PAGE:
Just as in the US, there is little room in Europe for domestic manufacturing of consumer electronics. Lately, one of the few who still tried to survive, German Loewe, asked for bankruptcy protection. And begin August it was announced that Loewe and Chinese TV producer HiSense agreed on a far reaching cooperation. Earlier, Loewe CEO Matthias Hirsch, prepared Germany for the inevitable. In leading German newsmagazine Der Spiegel (The Mirror) he announced that Loewe should stop pretending to be a TV manufacturer, and the only way the company can survive is the way car tuning brands upgrade standard products. He mentioned the AMG division of Mercedes-Benz, which offers high-powered versions of most Mercedes cars.
Loewe, which is not sold in the US, is specialized in high-end televisions and entertainment systems, characterized by a German minimalistic modern design and a sleek user interface. The design is inspired by classic examples as German Braun yes, the shaver company and Danish Bang & Olufsen. All modern design can be traced back to the German Bauhaus architectural movement, from 1919 to 1933. In small appliances, Braun was famous for this style, just as other German brands Krups and Rowenta, currently part of French GroupeSeb. It is no secret that many Apple products are very much ‘inspired’ by Braun just google “braun apple gizmodo” and you’ll see an overview. Japanese brand Muji also blends traditional Asian trends with European style.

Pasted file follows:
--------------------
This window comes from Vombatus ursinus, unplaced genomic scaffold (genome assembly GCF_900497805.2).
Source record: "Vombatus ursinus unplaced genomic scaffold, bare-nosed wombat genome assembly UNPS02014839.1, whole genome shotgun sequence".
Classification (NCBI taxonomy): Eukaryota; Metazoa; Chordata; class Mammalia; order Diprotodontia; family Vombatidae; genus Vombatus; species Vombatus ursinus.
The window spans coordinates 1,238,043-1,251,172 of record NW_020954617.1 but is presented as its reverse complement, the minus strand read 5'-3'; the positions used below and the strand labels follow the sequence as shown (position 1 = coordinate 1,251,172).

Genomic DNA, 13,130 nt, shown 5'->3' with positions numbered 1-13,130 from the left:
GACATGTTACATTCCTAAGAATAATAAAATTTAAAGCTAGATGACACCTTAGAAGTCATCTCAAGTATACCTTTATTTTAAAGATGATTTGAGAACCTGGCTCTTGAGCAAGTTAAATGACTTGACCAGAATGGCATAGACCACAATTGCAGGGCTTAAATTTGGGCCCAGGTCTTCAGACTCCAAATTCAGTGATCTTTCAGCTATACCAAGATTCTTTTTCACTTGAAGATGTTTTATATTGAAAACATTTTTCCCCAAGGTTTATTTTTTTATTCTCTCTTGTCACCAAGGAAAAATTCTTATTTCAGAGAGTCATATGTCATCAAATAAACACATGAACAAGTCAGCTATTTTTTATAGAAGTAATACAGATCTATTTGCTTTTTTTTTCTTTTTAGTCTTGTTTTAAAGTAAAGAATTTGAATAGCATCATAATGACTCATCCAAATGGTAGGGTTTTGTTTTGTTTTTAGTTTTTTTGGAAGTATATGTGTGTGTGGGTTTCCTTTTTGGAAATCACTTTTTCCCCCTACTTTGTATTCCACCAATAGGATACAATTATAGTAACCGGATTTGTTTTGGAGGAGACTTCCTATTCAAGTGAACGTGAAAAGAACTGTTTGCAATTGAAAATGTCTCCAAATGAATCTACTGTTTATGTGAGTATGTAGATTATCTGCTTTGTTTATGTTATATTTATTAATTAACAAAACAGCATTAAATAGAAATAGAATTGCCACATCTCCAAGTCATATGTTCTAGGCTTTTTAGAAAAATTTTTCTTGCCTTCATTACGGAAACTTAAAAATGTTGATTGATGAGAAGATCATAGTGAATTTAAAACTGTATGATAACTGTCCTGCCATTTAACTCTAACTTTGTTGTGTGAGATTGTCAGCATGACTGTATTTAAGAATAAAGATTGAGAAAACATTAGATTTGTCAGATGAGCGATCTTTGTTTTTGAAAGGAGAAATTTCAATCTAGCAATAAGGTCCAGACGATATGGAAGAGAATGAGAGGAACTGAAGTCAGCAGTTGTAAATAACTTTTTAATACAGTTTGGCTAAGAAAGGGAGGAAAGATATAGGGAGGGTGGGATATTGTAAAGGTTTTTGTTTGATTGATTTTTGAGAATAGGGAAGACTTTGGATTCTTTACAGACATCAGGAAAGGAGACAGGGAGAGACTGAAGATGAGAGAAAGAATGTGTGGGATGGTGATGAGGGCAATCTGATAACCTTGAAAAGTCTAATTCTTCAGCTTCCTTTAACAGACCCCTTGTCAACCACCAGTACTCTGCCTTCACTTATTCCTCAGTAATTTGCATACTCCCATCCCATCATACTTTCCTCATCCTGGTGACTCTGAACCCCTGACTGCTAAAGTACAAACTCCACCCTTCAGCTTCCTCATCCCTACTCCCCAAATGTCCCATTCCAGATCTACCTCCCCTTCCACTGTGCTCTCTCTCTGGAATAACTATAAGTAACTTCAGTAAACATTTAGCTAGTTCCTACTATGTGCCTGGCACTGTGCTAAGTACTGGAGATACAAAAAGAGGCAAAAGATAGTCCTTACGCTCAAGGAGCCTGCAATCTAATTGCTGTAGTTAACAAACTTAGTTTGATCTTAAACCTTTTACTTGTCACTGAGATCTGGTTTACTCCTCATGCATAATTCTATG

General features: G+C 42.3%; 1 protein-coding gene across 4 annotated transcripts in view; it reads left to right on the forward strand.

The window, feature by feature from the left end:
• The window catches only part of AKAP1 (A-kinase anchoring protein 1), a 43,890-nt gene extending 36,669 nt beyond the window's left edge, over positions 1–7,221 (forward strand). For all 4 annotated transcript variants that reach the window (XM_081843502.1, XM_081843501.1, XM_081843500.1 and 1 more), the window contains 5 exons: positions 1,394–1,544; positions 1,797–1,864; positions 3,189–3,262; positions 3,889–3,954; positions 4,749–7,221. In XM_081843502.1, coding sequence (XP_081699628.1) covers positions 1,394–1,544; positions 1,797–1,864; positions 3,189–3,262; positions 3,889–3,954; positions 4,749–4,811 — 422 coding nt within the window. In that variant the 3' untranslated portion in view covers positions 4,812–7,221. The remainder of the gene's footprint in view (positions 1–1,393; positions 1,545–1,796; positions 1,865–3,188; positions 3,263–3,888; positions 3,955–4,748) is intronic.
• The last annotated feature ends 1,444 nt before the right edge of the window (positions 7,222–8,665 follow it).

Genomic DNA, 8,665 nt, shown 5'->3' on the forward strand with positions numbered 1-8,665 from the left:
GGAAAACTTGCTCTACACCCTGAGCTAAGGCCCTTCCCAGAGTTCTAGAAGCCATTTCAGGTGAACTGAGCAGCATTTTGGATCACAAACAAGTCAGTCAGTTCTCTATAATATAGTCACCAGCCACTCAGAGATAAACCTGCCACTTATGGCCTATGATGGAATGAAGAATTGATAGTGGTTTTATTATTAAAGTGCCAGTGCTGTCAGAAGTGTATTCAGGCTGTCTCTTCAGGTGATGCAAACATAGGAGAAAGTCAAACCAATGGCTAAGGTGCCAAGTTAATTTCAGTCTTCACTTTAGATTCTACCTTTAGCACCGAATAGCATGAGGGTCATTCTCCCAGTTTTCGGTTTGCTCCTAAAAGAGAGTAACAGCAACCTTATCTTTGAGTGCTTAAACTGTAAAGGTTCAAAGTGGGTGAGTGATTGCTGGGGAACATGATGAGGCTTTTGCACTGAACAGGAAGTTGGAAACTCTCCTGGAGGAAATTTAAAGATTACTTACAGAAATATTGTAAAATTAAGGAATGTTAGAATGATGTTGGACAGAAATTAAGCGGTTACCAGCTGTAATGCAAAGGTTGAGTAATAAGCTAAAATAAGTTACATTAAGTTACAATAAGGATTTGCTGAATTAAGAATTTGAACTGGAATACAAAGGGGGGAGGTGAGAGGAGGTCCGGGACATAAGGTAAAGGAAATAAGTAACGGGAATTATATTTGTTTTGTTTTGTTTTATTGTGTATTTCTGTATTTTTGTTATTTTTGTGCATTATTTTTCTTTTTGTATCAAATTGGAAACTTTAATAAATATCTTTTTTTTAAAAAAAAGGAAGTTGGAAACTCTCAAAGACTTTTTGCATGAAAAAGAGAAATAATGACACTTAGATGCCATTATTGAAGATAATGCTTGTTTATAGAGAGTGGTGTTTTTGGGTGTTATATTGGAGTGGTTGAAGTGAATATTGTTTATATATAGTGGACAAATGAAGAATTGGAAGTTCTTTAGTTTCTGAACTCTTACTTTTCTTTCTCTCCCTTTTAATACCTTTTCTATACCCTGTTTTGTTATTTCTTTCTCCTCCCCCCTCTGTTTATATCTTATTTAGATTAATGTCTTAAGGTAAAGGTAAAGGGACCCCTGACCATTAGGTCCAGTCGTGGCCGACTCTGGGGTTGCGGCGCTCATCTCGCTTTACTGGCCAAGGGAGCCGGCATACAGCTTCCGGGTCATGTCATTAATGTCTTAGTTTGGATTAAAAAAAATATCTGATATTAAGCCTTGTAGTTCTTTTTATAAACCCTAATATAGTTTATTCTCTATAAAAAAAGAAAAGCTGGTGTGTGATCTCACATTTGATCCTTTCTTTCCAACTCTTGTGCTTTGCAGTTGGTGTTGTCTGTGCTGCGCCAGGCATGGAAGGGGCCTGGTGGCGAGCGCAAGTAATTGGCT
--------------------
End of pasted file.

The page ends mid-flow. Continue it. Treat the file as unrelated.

But why does a Chinese mass manufacturer need a small European brand? And we mean ‘small’, just 250 M Euro, down from 400M a few years ago. Hisense produces about 12 M TV’s for China alone, where Loewe’s production is about 200K. The key is branding. The weak spot of Chinese manufacturing in general is the build-up of brands. Even in Chinese stores, foreign brands dominate and Chinese companies need Western-style brand-building, marketing and advertising. So Loewe will be used in China, but if the brand identity will be the same as in Europe is still unknown. In Europe, Hisense will use the Loewe organization to get access to the market. The Loewe brand will get much-needed cheaper models, but if the cooperation will expand to other brands is yet unknown. It is expected that Loewe will limit themselves to designing and selling, whereas Hisense will take care of technical design and production.
Curious facts about Loewe are that in 1923 they developed the world’s first sort-of integrated circuit, being a triple-circuit radio tube in the OE333 radio. They also had the first cassette tape recorder. And, they did cooperate with John Logie Baird, the UK inventor of the television.
Many famous European brands are no more. Grundig, for many years Germany’s leading CE maker, is now a brand of TurkishArçelik. A fun fact is that Grundig now even offers a white goods line, where they originally made only CE products. Telefunken, once a conglomerate not unlike GE, is a cheap accessory brand. Blaupunkt is now the car radio brand from Bosch.